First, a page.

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The 2019 tramper’s diary: July to December

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January 2019 Issue

July: Cape Brett Hut, Northland

Many people might be thinking of an island escape at this time of year, but a far healthier and cheaper option is to head to the ‘winterless’ north where you can stay in one of the region’s few backcountry huts.

The launching point for this Northland track is Te Rawhiti, 30km from Russell. Many do the tramp in one of two ways; either walk in and get a water taxi back or taxi in and walk out – which is popular because you carry lighter packs due to having eaten your dinner before beginning the tramp. Budget trampers, or those made of harder stuff, will walk both ways.

In 1908, a lighthouse and three homes were built at the end of the cape, where a succession of lighthouse keepers’ families lived. The settlement was staffed until

1978 when an automated light was installed. DOC took over the management of the lighthouse in 2005.

The peninsula is co-managed by the Te Rawhiti 3B2 Trust, DOC, and Cape Brett Walkways and walkers must pay a fee of $30 ($15 for children) to walk the section to Deep Water Cove.

The walk covers 16km and while the trail is well-formed and easy to navigate, there are few stretches of level ground. It’s all up and down so there is not much advantage in choosing to walk in one direction or the other. Walking in, the scramble to the last high point before the end of the track is particularly steep, but the resulting first views of the lighthouse will provide the motivation to tumble down the final steps to the picturesque Cape Brett Hut.

The hut is sited just metres from the jagged cliffs of the cape’s final reaches and is full of the character you’d expect from a former lighthouse keeper’s home.

Hardwood floors line the interior and broad windows provide views to the sea.

The water taxi meets walkers near the hut (or Deep Water Cove in poor weather or large swells) and the boats will often tour the Hole in the Rock before heading back to Rawhiti.

Wild File
Access Rawhiti Road end
Grade Moderate
Time 6-8hr

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Soaking in the Mangatutu Hot Springs at the start of the walk to Te Puia Lodge. Photo: Shaun Barnett/Black Robin Photography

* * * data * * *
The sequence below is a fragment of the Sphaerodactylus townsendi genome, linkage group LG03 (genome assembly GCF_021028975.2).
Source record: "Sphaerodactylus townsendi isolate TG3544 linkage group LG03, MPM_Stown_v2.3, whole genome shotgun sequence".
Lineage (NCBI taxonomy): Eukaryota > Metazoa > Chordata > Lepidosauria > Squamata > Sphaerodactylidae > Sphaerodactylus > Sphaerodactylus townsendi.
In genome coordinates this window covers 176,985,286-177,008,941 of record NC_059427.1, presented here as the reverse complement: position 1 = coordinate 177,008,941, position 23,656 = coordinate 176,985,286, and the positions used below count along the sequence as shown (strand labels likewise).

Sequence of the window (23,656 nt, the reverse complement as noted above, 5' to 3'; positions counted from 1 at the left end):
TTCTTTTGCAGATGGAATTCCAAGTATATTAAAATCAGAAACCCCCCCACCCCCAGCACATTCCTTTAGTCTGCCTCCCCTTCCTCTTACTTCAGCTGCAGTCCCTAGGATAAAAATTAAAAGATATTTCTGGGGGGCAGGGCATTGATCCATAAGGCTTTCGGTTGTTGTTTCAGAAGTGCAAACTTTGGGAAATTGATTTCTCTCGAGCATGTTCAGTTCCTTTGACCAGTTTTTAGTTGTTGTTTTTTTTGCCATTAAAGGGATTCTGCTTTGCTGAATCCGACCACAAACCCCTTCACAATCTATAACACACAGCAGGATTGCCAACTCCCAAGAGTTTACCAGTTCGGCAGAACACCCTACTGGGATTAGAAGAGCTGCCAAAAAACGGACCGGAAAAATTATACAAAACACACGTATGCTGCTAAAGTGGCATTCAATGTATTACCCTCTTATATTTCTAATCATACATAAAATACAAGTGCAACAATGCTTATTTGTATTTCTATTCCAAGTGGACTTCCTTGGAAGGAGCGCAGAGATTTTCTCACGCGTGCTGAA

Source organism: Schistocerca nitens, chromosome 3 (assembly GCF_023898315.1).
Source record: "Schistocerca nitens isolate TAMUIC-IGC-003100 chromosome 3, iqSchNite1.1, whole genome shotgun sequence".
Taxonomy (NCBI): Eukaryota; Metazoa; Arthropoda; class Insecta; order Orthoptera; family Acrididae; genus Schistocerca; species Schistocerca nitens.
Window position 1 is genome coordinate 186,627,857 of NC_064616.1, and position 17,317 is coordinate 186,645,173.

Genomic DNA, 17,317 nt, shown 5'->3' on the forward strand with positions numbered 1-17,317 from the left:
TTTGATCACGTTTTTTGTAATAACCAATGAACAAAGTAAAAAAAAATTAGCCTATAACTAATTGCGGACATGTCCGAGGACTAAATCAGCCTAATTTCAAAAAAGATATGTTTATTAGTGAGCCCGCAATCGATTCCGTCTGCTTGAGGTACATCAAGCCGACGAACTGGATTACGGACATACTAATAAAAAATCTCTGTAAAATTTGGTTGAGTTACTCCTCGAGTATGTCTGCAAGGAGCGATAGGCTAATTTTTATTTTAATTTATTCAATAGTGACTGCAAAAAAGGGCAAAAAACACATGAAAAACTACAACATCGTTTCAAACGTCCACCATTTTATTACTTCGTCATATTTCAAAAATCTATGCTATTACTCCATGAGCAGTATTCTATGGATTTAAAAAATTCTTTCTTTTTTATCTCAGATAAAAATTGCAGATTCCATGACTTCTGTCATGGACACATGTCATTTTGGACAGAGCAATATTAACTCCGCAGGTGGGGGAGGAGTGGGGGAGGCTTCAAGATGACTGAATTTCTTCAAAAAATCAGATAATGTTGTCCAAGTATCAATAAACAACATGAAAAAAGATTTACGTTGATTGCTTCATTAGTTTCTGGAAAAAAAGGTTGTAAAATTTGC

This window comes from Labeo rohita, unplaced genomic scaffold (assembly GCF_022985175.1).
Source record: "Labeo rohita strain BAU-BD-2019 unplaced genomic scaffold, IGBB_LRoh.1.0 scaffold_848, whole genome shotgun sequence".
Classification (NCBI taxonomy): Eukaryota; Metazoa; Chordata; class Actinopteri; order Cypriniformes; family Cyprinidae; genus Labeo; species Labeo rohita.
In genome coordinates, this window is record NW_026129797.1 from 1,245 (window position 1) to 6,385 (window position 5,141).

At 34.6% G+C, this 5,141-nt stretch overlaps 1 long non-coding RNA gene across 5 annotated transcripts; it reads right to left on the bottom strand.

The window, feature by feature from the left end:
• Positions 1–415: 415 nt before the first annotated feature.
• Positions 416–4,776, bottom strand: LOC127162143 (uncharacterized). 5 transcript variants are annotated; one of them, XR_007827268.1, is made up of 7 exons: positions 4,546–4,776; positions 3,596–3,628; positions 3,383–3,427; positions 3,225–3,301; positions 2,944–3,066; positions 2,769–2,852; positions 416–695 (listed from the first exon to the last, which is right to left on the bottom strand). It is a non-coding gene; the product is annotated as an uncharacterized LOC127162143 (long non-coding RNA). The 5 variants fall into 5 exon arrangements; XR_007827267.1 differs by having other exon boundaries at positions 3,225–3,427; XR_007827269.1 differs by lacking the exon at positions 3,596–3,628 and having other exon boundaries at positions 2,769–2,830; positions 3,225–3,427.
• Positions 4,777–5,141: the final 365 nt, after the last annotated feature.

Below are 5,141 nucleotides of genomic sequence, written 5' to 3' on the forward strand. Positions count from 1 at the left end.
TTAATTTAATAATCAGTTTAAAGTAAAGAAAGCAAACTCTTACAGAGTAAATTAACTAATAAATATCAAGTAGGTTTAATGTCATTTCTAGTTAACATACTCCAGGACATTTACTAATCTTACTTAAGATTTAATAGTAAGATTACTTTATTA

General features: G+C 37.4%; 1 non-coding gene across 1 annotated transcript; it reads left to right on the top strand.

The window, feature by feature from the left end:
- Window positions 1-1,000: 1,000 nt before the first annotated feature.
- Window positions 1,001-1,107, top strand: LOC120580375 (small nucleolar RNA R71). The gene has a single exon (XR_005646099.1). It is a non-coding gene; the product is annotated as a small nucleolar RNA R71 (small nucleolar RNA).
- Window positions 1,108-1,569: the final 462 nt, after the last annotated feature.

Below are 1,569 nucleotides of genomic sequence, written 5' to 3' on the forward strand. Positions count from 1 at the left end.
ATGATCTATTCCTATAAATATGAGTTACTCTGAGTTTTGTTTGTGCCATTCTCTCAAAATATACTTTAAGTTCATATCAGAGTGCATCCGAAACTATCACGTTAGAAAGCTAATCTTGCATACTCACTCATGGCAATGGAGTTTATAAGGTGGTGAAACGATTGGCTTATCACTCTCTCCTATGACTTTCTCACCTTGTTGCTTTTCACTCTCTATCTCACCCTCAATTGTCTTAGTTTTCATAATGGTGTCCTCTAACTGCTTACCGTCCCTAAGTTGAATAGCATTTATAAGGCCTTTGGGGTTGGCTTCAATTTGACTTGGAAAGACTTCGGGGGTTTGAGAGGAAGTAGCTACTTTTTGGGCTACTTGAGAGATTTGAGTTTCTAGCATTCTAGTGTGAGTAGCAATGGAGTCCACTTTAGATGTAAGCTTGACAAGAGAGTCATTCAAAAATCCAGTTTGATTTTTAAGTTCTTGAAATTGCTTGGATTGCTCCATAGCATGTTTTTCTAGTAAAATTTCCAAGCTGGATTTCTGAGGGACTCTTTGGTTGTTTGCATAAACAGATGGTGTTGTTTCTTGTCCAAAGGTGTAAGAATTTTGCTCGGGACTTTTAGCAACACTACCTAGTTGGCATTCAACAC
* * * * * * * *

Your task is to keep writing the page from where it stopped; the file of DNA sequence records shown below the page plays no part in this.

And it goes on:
August: Te Puia Lodge, Kaweka Forest Park

A large hut, a sizeable river, pleasant forest and natural hot springs – what more could you want? This easy tramp in Kaweka Forest Park is made for a luxurious weekend, and the hot springs are a real treat, especially during the winter. The best thing about the trip is the chance to soak in hot pools at the beginning and the end of each day’s tramp – something no other New Zealand walk offers.

From the car park and camping area at the end of Makahu Road, a five-minute walk leads to the well-developed Mangatutu Hot Springs, where two tubs are partially sunk into a wooden deck (note: keep your head above water to prevent any chance of contracting Amoebic meningitis). After a pleasant soak, you can begin your tramp up the Mohaka Valley feeling warmed and relaxed.

The Mohaka is one of the principal rivers of the Kaweka Range and is well known for its excellent trout fishing and rafting. Considering the rather precipitous nature of the valley, the track is generally easy, although it does have a couple of high sidles to avoid bluffs.

Te Puia Lodge is set on a flat near a substantial river bend. As the largest hut in Kaweka Forest Park, it’s naturally popular – although often quieter during winter. After a break at the hut, take the track up-valley, cross the Makino River on the footbridge, then sidle along to the

Mangatainoka Hot Springs, set in a clearing surrounded by rimu, matai and kahikatea, where it’s possible to camp. The natural hot springs here are piped into two tubs, with room for a dozen or so people. Soak until evening, and perhaps sup some wine as you listen to the ruru or even – if you’re lucky – a North Island Brown kiwi.

Wild file
Access ‘The Gums’ campsite and car park on Makahu Road
Grade Easy
Times To Te Puia Lodge, 2.5-3hr; To Mangatainoka Hot Springs 40-50min

– SB

Waterfalls at Gridiron Creek, near Upper Gridiron Hut and Rock Shelters. Photo: Shaun Barnett/Black Robin Photography

September: Salisbury Lodge, Kahurangi National Park

This easy jaunt behind Mt Arthur showcases the incredible biodiversity found in Kahurangi National Park. From the limestone escarpments above the country’s deepest cave systems to head-high tussock on the Tableland to lush native forest – it’s all here. There’s also a generous range of accommodation, from earthen rock shelters to prospector’s shanties to historic huts. It seems that the Tablelands are a veritable time capsule. And at the end of winter, you’ll have this primordial place all to yourself.

Setting off from Flora Saddle, skirt the flanks of Mt Arthur on a vehicle track that leads to the twin-roomed Flora Hut – the hut dates back to the 1920s when men and women had separate sleeping quarters.

Later, you’ll be enchanted by Gridiron Rock Shelters. Climb a steep trail to discover the quaint, corrugated-iron hut at Upper Gridiron, eclipsed by an overhanging rock. If you’re travelling with kids, you must overnight here and enjoy an evening around a blazing outdoor fire listening for kiwi.

The bulldozed road merges into a miner’s track, wide and well-worn. Look out for whistling whio in the Flora Stream. Push on through lush beech forest to emerge on to Salisbury Open, named after Thomas Salisbury who scouted the area in 1863 and found the first gold.

Further on, through tall tussock and stunted silver beech, is Salisbury Lodge. Spending a day here to explore the caves and mining relics of the Tableland is recommended.

For the fit, a day trip to climb Mt Peel; for the adventurous, an excursion southward to a few glowworm grottos, where graffiti on the walls dates to 1880; for the curious, an outing scouting Cundys Creek will give a glimpse into the jumbled geography of this much-loved landscape.

A return journey can be made over the rugged ridges of Gordons Pyramid to the potholed flanks of Mt Arthur. However, at this time of year snow and ice make this more difficult.

Wild File
Access Flora Saddle at the end of Graham
Valley Road
Grade Easy